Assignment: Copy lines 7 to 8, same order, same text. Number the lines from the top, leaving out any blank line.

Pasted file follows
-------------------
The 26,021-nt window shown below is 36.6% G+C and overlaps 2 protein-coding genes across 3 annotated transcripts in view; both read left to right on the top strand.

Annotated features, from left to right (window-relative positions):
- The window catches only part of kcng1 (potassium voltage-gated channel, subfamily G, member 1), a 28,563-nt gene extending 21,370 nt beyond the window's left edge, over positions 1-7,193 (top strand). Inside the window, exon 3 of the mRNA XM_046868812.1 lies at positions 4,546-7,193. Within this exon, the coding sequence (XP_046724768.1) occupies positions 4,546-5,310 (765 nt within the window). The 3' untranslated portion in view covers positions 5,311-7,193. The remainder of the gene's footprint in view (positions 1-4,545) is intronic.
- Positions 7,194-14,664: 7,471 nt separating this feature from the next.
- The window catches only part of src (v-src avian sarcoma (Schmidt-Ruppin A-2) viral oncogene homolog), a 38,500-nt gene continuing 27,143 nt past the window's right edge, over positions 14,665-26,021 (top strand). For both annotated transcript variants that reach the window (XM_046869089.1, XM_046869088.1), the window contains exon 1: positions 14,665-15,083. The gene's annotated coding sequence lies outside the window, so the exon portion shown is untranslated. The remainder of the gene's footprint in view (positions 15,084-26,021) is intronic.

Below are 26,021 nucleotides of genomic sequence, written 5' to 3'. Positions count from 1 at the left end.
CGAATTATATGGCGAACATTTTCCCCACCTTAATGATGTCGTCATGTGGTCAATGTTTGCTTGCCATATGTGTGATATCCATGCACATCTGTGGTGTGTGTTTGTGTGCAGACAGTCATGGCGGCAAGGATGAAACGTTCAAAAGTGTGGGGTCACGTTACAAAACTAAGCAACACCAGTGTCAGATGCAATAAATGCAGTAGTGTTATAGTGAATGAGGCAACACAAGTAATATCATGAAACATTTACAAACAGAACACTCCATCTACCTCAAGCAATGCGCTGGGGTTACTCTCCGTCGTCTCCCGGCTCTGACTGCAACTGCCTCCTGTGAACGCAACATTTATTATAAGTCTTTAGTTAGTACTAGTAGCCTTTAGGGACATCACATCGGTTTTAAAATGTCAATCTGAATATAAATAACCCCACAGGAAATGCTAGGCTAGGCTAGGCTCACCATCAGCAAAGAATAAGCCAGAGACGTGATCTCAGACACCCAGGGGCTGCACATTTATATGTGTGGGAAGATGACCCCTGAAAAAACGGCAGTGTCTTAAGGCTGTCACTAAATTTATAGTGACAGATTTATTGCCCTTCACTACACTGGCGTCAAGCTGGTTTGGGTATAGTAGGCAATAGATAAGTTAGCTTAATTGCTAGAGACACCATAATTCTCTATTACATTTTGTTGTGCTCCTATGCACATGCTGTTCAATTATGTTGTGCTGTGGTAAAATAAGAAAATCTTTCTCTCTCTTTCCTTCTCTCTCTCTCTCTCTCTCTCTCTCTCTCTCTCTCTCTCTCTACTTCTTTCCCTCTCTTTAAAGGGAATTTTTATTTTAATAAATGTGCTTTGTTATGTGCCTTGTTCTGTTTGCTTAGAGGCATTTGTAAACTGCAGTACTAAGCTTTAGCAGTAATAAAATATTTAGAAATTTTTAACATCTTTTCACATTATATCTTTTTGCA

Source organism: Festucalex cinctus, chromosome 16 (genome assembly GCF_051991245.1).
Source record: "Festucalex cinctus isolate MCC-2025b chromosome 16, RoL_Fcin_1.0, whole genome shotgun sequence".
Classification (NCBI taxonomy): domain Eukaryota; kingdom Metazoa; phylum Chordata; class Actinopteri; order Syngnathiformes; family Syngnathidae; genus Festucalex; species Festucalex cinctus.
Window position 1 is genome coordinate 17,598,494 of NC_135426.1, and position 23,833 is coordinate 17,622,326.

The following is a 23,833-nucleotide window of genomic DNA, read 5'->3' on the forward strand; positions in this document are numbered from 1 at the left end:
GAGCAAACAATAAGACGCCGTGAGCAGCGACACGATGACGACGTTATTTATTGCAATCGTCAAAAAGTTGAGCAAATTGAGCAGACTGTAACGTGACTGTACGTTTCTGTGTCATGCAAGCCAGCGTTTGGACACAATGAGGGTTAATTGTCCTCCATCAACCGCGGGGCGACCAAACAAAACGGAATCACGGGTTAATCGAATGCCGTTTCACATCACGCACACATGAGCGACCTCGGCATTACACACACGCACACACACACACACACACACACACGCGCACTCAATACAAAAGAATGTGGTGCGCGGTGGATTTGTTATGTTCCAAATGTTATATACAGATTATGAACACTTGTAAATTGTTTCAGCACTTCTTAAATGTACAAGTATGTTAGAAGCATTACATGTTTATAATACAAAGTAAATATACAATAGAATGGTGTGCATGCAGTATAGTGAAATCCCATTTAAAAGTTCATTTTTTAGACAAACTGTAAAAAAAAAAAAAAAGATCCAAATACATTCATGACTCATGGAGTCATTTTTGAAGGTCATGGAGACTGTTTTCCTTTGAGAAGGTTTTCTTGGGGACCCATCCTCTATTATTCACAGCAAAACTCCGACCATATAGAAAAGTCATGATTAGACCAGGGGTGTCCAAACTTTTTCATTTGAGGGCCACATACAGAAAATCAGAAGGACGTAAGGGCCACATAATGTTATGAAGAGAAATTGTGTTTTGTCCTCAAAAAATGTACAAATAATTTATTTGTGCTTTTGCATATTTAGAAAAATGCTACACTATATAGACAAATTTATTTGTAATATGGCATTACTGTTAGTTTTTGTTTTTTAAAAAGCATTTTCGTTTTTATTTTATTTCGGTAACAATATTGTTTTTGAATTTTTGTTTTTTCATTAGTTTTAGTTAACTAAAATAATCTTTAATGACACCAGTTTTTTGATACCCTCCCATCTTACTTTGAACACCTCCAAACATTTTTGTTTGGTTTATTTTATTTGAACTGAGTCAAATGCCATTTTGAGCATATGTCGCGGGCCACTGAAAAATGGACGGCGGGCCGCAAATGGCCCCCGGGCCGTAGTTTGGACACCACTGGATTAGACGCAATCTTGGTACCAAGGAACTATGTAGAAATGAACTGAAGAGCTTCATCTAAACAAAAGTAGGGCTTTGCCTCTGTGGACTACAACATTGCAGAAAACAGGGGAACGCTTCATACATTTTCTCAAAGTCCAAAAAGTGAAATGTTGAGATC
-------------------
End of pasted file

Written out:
CGAATTATATGGCGAACATTTTCCCCACCTTAATGATGTCGTCATGTGGTCAATGTTTGCTTGCCATATGTGTGATATCCATGCACATCTGTGGTGTGTGTTTGTGTGCAGACAGTCATGGCGGCAAGGATGAAACGTTCAAAAGTGTGGGGTCACGTTACAAAACTAAGCAACACCAGTGTCAGATGCAATAAATGCAGTAGTGTTATAGTGAATGAGGCAACACAAGTAATATCATGAAACATTTACAAACAGAACACTCCATCTACCTCAAGCAATGCGCTGGGGTTACTCTCCGTCGTCTCCCGGCTCTGACTGCAACTGCCTCCTGTGAACGCAACATTTATTATAAGTCTTTAGTTAGTACTAGTAGCCTTTAGGGACATCACATCGGTTTTAAAATGTCAATCTGAATATAAATAACCCCACAGGAAATGCTAGGCTAGGCTAGGCTCACCATCAGCAAAGAATAAGCCAGAGACGTGATCTCAGACACCCAGGGGCTGCACATTTATATGTGTGGGAAGATGACCCCTGAAAAAACGGCAGTGTCTTAAGGCTGTCACTAAATTTATAGTGACAGATTTATTGCCCTTCACTACACTGGCGTCAAGCTGGTTTGGGTATAGTAGGCAATAGATAAGTTAGCTTAATTGCTAGAGACACCATAATTCTCTATTACATTTTGTTGTGCTCCTATGCACATGCTGTTCAATTATGTTGTGCTGTGGTAAAATAAGAAAATCTTTCTCTCTCTTTCCTTCTCTCTCTCTCTCTCTCTCTCTCTCTCTCTCTCTCTCTCTCTACTTCTTTCCCTCTCTTTAAAGGGAATTTTTATTTTAATAAATGTGCTTTGTTATGTGCCTTGTTCTGTTTGCTTAGAGGCATTTGTAAACTGCAGTACTAAGCTTTAGCAGTAATAAAATATTTAGAAATTTTTAACATCTTTTCACATTATATCTTTTTGCA

Source organism: Festucalex cinctus, chromosome 16 (genome assembly GCF_051991245.1).